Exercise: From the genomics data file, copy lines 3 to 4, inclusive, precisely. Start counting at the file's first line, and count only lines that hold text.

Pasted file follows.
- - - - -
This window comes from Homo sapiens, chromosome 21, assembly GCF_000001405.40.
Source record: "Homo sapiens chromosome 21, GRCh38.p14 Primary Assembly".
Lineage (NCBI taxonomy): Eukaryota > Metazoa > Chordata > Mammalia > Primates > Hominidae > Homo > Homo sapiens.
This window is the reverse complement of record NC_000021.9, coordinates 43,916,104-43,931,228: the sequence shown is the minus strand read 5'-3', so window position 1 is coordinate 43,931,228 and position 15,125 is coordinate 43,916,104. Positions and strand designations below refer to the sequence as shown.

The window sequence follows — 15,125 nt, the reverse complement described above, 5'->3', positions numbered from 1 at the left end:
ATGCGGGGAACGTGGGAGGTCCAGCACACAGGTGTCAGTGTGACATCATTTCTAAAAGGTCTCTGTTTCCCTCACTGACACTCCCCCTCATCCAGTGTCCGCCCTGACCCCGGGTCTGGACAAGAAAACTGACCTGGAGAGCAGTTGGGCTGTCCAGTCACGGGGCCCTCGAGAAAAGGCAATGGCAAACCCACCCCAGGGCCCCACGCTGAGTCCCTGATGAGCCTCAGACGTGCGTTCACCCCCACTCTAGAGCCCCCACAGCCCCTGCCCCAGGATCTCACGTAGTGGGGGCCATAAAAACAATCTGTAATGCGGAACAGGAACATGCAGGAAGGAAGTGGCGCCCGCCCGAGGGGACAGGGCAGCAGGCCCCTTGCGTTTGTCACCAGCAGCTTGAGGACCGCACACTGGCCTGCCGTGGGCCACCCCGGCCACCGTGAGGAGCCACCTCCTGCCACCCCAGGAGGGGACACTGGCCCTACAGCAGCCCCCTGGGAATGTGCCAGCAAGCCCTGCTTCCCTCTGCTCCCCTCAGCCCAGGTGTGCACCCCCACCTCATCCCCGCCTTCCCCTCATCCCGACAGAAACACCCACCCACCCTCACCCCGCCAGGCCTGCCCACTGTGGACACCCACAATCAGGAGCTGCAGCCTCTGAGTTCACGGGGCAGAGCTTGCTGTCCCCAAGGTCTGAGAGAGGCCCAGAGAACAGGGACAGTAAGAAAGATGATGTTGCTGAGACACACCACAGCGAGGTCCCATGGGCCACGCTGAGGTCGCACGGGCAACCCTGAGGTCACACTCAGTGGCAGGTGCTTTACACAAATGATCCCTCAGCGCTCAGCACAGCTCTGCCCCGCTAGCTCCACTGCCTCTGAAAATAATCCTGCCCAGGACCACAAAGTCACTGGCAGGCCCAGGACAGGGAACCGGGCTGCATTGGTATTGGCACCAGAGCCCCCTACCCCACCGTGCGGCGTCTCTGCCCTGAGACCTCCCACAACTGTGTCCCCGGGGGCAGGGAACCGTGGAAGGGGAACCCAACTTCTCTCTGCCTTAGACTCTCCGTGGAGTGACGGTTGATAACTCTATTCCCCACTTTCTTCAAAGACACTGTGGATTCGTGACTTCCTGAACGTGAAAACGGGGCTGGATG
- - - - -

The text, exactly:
Lineage (NCBI taxonomy): Eukaryota > Metazoa > Chordata > Mammalia > Primates > Hominidae > Homo > Homo sapiens.
This window is the reverse complement of record NC_000021.9, coordinates 43,916,104-43,931,228: the sequence shown is the minus strand read 5'-3', so window position 1 is coordinate 43,931,228 and position 15,125 is coordinate 43,916,104. Positions and strand designations below refer to the sequence as shown.